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The federal government is under renewed pressure to bring home the Canadian children of those who travelled to Syria to join the Islamic State as other countries repatriate their citizens who had one-time links to the terrorist group.

There are at least 33 Canadians in two camps in northeastern Syria, says Amarnath Amarasingam, an assistant professor at Queen’s University who researches extremism; he has travelled to one of the camps and been in touch with the families directly. But Global Affairs Canada says the region is too dangerous to send officials to offer consular assistance.

Mr. Amarasingam has identified 18 children, nine women and six men, with some living in the sprawling al-Hol camp and others at Roj camp, a smaller settlement for internally displaced people. He said the oldest child is 13, with the majority under the age of 5.

Apart from a four-year-old orphan, all the other children belong to Canadian women in the camps. Most of the children were born in Syria but a handful were brought over by their parents, according to Mr. Amarasingam. The six men were fighters with the Islamic State, but Mr. Amarasingam said that Westerners generally are disillusioned and want to come home. There is less known about the nine women; their involvement in the terrorist group’s activities is not clear.

Mr. Amarasingam said it is Canada’s moral imperative to repatriate its citizens but added that the governing Liberals are likely not keen to embrace the challenge during election season.

“I don’t think this idea of just leaving them there to rot is going to work long term. There’s going to be some movement at some point to bring these people back,” he said this week.

This month, 12 French and two Dutch orphans of Islamic State fighters were repatriated to France from Syria, a French diplomatic source told Reuters. More recently, Australian Prime Minister Scott Morrison said his government rescued the children and grandchildren of two dead Islamic State fighters from a Syrian camp.

Mr. Amarasingam questioned whether Canada will be able to hold off bringing anyone home until after the next election, saying the Kurdish forces who are running the two camps are becoming increasingly impatient, conditions are worsening and there’s little food or medical care for children.

“We could see the death of a Canadian baby in the camps. … I think once certain things start happening like that, there might be some pushback," he said.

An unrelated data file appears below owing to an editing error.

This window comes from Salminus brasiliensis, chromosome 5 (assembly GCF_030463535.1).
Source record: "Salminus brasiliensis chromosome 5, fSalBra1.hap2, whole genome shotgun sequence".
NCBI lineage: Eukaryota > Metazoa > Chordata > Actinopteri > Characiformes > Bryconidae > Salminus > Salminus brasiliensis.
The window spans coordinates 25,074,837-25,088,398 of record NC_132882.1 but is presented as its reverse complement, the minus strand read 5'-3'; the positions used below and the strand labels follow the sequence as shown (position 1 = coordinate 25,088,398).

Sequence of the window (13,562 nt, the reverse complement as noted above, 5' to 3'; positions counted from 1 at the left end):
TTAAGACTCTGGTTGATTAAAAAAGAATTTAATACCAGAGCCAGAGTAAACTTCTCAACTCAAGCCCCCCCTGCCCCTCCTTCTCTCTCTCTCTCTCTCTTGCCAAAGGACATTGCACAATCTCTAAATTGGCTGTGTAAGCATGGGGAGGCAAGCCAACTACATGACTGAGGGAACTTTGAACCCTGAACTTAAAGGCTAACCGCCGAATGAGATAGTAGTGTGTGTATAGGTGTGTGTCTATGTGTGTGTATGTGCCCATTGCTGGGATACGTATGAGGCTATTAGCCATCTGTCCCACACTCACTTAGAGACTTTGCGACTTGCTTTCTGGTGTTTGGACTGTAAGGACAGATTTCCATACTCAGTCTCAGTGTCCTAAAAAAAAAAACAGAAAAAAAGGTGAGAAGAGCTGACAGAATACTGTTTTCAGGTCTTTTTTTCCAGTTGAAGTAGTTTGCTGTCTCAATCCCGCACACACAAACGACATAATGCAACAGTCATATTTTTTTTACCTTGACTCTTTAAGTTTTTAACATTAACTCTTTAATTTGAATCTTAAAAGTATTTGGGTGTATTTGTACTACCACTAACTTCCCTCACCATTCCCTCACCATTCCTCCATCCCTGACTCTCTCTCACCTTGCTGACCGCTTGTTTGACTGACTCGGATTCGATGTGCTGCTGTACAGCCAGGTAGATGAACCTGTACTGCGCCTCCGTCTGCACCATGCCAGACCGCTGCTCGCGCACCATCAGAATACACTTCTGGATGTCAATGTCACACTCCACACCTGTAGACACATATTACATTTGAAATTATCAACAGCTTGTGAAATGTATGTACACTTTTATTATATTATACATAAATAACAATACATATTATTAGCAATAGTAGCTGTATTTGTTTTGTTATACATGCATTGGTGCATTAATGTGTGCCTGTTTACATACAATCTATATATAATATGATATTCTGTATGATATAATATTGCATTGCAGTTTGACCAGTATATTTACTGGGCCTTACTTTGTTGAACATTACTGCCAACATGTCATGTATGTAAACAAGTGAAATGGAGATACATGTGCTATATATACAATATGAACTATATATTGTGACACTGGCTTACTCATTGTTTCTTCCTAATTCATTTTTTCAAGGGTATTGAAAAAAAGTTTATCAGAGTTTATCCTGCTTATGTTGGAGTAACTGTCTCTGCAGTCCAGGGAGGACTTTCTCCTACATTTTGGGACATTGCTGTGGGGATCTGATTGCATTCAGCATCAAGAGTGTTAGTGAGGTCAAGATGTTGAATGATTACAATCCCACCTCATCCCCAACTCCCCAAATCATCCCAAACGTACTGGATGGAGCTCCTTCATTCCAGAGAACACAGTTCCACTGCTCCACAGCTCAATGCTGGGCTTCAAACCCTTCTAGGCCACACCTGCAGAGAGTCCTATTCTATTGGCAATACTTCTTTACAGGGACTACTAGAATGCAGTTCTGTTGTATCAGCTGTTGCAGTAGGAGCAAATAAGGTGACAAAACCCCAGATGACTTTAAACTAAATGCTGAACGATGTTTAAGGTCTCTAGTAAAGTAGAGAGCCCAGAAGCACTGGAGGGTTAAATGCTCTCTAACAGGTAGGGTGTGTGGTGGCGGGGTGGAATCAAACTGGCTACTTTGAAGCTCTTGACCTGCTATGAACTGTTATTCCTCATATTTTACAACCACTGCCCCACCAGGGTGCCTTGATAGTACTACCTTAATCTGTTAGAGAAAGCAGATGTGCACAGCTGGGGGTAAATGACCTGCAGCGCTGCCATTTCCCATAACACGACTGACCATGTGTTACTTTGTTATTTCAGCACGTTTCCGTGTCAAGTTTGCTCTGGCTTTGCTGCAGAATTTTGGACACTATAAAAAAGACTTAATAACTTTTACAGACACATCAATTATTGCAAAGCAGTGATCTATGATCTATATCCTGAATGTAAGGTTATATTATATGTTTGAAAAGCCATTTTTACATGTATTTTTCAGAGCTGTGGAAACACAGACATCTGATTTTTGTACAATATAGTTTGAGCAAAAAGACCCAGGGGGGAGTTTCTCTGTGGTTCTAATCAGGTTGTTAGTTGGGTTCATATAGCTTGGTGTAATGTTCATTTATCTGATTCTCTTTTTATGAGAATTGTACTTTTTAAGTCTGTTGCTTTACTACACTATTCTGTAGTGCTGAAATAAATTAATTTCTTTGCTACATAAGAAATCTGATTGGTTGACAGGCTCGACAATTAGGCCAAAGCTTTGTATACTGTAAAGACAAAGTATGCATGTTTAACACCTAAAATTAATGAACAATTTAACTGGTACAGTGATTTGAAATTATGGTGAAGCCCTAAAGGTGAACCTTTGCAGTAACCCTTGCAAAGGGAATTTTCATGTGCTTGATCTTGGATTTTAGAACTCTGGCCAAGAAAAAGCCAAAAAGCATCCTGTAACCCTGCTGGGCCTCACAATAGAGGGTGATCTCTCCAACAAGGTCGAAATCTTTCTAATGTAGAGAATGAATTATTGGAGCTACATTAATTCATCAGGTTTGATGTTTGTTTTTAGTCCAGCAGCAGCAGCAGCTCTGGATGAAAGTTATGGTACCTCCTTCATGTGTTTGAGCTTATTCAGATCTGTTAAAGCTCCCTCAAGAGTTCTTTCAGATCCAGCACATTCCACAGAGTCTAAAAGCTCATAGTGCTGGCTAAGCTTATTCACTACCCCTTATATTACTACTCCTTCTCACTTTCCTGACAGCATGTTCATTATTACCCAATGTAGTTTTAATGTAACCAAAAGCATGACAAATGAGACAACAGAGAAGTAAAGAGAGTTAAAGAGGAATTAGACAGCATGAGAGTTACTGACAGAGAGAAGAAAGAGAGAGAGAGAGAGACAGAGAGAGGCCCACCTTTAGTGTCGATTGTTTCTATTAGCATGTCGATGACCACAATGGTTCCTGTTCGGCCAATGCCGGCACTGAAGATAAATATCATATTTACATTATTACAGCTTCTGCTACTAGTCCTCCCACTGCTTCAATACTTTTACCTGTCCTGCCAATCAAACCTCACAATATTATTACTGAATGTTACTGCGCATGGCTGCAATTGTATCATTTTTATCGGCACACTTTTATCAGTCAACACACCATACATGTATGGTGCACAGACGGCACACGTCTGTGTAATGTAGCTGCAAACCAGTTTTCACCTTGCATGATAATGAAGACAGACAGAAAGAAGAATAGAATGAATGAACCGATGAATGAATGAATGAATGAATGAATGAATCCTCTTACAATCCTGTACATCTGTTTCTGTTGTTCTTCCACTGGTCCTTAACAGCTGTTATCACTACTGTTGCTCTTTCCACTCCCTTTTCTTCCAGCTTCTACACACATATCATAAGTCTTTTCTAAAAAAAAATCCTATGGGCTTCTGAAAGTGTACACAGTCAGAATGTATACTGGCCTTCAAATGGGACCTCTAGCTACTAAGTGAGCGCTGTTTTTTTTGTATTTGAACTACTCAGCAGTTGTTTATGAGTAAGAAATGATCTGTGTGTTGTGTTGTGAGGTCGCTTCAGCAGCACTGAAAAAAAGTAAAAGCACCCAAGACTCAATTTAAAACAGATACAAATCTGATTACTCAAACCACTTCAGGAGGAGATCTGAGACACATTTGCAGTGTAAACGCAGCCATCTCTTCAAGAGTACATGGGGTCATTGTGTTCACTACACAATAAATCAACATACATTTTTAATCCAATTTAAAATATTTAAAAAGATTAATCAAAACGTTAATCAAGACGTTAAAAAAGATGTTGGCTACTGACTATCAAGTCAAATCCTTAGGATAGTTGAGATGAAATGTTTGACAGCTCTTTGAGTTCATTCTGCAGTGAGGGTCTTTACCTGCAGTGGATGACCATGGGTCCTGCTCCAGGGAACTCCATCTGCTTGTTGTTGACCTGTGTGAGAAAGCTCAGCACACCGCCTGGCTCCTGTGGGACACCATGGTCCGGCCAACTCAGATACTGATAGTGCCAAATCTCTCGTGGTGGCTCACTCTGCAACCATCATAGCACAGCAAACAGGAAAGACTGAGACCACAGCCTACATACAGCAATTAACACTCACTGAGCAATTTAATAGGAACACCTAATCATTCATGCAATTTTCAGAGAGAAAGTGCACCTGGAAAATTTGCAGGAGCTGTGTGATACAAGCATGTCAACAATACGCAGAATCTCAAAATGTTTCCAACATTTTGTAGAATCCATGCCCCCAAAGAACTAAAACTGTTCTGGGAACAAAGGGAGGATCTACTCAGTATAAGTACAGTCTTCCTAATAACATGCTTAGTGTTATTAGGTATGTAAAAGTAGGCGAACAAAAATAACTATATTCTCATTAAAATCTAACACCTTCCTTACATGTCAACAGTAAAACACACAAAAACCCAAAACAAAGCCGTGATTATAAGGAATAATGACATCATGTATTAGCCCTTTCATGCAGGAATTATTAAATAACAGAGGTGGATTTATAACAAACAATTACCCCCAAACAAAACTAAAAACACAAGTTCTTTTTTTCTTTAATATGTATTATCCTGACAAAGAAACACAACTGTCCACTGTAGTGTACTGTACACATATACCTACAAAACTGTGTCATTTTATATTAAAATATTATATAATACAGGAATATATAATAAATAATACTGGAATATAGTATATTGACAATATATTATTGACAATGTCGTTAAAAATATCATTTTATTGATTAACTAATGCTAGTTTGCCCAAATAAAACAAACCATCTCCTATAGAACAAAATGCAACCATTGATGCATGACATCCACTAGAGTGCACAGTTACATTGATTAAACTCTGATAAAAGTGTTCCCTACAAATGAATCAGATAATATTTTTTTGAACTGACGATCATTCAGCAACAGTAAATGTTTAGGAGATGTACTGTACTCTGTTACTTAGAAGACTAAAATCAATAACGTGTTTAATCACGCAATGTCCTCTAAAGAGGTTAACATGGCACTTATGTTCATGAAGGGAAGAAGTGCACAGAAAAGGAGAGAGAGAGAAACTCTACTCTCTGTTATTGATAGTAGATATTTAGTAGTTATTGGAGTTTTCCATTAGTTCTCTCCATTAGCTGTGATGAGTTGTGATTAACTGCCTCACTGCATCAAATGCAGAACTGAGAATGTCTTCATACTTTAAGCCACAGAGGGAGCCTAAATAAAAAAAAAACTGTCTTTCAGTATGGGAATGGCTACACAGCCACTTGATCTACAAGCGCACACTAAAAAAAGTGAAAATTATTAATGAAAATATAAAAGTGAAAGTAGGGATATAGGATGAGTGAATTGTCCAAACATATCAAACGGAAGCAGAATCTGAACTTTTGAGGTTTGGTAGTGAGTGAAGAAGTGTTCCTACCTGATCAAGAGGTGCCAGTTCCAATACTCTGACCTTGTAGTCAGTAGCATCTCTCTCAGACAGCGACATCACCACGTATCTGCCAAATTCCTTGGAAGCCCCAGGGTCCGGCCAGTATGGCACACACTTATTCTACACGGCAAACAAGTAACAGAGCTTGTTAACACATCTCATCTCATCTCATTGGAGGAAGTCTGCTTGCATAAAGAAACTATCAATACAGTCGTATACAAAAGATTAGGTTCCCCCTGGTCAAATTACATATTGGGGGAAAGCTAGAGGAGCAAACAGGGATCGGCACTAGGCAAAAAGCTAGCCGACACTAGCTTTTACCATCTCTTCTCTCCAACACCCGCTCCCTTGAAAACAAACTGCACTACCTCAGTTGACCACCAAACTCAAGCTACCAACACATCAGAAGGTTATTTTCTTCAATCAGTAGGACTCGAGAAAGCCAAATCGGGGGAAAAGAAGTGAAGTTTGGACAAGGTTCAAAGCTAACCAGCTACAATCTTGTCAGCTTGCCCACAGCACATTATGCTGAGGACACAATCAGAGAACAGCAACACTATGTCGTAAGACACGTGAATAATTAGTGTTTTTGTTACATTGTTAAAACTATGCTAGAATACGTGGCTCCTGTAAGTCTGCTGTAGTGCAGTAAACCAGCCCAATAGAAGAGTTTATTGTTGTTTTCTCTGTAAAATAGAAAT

Clive Stafford Smith, the founder of Reprieve, a London-based group that provides legal representation to people detained around the world, has also been in touch with Canadians trapped in the camps. He is concerned about the fate of the Canadian orphan in al-Hol, where malnutrition, typhoid and other diseases run rampant. He has been in touch with the girl’s uncle, who lives in Canada and is desperate to bring his niece home.

“The idea that anyone in Canada, let alone the government, would not instantly go to Syria to get this kid out is a nightmare,” said Mr. Stafford Smith.

Global Affairs Canada said it is aware of the “troubling reports” about Canadian children living in Syria, including the case of the orphan.

“The government of Canada is engaged in this case and working to obtain more information from actors on the ground. Given the security situation on the ground, the government of Canada’s ability to provide consular assistance in any part of Syria is extremely limited,” said Global Affairs spokesperson Guillaume Bérubé in an e-mail.

Public Safety Minister Ralph Goodale said repatriating Canadian children from Syria is not that simple.

“That’s kidnapping, and you’ve got to think this through about how you deal with children in the custody of parents who have put themselves and their families in a very invidious position,” Mr. Goodale told Intrepid, a national security law and politics podcast earlier this month.

Conservative foreign-affairs critic Erin O’Toole said that Canadians who joined the Islamic State should face the consequences of their actions, even if that means being trapped in Syrian camps – but he said it’s a different situation entirely for their children.

“Some compassion is needed for the children, and so there are circumstances where family, grandparents … could take them,” he said. "Consular assistance could be provided to the infants provided there was a plan in place to have appropriate care for them by family members.”

Mr. O’Toole said he has been waiting to hear the Liberal government’s plan to address this issue, adding that if the matter is not dealt with in November, he would advocate for a plan to help bring the children back to Canada.

Canadian immigration lawyer Lorne Waldman said the government should consider the repatriation of the Canadian children on a humanitarian basis.

“They’re too young to be considered to be engaged in terrorism and we should, given the situation that they’re in, be trying to help them,” he said.

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